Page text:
How to choose a monitor for your PC gaming setup

Whether you’re setting up a PC gaming setup for the first time and choosing a monitor, or if you’re looking to upgrade because your gaming monitor’s best years are behind it, now’s a good time to do it. With Black Friday and Cyber Monday right around the corner, you can expect to find some of the best tech deals of the year going on between now and New Year’s Eve.

There’s plenty of options (not to mention varying price points) out there, so we’ve gathered our quick take based on knowledge gained from building our own rigs over the years to help guide your search. Here are a few things to keep in mind:


This of course depends on the amount of desktop space you’re working with and what the rest of your gaming setup looks like, but a 24-inch monitor is a good starting place to begin your search. If you have the space (and the budget) you may want to consider a 27-inch, or even a 32-inch gaming monitor. Keep in mind, though, the larger the monitor you choose, resolution becomes more important. You won’t necessarily get a better picture with a larger monitor if the quality and resolution is lacking.


Make sure your monitor offers 1080p resolution, or Full HD at the minimum (1920 x 1080 pixels). You’ll also come across options with QHD (Quad HD) and WQHD (Wide Quad HD), along with 4K, of course. These will provide the sharpest image, but it will definitely cost you. For an in-depth breakdown and more specs on resolution, we like this guide from PCMag.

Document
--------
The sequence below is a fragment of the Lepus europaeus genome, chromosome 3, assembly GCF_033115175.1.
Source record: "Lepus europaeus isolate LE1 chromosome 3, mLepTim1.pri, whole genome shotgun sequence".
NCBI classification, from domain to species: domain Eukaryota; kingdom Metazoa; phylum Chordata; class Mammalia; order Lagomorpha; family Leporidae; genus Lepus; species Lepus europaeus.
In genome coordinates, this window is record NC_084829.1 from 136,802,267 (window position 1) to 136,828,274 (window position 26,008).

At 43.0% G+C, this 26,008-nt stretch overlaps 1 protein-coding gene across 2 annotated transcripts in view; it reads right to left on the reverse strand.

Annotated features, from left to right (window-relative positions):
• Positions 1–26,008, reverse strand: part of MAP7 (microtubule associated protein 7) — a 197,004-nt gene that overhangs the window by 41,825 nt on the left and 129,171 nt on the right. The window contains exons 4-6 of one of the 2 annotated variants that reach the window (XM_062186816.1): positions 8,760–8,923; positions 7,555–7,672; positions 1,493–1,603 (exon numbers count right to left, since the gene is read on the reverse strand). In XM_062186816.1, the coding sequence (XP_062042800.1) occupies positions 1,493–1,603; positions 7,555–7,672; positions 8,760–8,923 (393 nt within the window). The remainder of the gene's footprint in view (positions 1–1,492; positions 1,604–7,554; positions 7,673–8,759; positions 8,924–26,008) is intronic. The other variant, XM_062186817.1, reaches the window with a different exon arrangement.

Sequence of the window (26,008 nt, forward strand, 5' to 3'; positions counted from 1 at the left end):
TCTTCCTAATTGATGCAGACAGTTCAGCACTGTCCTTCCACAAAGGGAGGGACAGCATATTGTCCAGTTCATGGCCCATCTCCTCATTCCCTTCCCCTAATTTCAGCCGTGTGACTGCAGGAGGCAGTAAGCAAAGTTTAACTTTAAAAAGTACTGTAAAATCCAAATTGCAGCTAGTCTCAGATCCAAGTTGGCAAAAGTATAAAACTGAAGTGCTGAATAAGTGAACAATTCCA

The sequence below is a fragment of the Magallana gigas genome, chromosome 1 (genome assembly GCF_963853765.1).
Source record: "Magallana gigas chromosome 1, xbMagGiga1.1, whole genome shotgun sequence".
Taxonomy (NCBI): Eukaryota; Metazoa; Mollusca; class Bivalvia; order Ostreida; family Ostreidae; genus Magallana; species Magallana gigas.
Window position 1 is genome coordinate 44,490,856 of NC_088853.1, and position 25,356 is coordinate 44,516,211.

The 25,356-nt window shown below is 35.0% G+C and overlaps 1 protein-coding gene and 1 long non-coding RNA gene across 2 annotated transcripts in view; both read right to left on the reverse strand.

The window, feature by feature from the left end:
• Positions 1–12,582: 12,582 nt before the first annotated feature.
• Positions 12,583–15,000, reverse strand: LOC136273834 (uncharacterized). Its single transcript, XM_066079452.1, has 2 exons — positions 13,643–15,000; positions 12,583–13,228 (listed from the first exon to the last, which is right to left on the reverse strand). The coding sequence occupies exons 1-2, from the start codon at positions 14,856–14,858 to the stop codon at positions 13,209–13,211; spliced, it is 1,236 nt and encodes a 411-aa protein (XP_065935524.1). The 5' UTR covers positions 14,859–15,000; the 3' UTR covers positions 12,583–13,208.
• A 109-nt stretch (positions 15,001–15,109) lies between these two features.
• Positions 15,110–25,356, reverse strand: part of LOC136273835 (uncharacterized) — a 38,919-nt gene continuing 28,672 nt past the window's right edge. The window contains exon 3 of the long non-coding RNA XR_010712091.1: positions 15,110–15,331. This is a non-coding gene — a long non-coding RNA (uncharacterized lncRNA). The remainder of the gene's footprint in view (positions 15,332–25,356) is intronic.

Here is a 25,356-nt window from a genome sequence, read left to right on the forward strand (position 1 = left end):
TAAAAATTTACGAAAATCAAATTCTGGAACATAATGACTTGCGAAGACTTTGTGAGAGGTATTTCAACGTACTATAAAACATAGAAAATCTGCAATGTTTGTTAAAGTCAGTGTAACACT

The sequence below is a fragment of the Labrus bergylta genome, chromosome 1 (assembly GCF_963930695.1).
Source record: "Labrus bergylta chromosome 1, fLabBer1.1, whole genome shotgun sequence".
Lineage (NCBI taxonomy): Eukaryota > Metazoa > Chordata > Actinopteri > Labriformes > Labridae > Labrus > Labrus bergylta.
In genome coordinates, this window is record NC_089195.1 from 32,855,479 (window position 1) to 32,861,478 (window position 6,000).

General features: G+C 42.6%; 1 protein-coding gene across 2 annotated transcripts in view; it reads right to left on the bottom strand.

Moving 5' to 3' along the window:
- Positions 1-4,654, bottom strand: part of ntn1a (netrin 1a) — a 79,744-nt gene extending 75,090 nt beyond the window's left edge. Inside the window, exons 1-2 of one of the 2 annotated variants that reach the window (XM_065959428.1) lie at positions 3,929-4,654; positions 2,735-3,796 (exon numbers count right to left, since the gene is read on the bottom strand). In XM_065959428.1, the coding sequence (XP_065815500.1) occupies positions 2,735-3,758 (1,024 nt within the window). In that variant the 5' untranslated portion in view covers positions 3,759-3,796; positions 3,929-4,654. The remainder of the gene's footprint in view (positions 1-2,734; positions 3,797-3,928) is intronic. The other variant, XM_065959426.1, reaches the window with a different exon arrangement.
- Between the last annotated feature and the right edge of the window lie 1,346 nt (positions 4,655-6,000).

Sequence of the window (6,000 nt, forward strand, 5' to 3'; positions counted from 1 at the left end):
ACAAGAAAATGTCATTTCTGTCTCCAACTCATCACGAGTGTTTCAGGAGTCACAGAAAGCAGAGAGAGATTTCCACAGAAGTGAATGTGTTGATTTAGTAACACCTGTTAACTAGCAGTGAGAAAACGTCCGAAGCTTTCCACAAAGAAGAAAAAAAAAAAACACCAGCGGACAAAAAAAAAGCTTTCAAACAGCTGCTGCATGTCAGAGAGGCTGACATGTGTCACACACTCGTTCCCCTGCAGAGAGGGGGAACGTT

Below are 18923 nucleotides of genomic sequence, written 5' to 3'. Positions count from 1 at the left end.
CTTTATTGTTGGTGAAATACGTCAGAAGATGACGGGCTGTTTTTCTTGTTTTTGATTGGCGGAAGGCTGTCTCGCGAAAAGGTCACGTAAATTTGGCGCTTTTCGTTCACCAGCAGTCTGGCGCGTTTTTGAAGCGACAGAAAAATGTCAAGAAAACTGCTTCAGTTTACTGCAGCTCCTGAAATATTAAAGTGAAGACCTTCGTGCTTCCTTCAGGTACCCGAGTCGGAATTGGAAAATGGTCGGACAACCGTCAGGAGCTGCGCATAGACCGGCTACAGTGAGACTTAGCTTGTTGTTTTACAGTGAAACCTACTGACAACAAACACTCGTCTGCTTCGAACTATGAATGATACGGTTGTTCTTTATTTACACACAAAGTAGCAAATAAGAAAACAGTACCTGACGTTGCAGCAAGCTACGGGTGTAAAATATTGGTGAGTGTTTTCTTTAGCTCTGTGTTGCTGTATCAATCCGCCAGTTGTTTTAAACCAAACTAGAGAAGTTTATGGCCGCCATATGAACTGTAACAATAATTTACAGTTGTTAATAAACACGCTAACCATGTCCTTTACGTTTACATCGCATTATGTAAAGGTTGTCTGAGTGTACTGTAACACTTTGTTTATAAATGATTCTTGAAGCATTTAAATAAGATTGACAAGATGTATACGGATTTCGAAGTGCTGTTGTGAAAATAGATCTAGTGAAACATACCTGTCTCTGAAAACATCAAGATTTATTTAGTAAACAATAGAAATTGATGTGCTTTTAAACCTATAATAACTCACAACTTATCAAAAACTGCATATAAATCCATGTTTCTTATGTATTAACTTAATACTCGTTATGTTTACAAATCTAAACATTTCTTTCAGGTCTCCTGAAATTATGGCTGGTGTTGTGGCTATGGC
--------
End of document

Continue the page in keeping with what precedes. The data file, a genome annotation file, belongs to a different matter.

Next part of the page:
Refresh rate 

This is one of the most important factors to consider when choosing a monitor specifically for gaming (even if you’ll be using it for work or school, too). This measures how fast the image on the screen refreshes, and is quantified by the amount of times per second. Depending on the type of monitor, look for a refresh rate of at least 75Hz, or ideally, 120Hz - 144Hz. Another figure you’ll want to consider is the monitor’s response time. Although you’d want a larger number when measuring the refresh rate, a smaller number (or shorter amount of time) is best when it comes to response time to eliminate blur. This Tom’s Hardware article breaks down the specifics of these figures if you’re looking for the nitty gritty details.


The right monitor for you also depends on whether you’re looking for an anti-glare screen to protect sensitive eyes, an extra wide curved monitor for an immersive experience, or a system that can support 4K graphics. In our experience, a curved monitor isn’t really worth it unless you’re going big (larger than 27 inches). Consider how many ports you need, and which type (e.g., HDMI). Are solid built-in speakers important to you, or do you have external speakers already? 

To help you compare options and decide, we like the picks on PCGamer’s guide to the best gaming monitors of 2020. As always, Reddit also has some solid advice.

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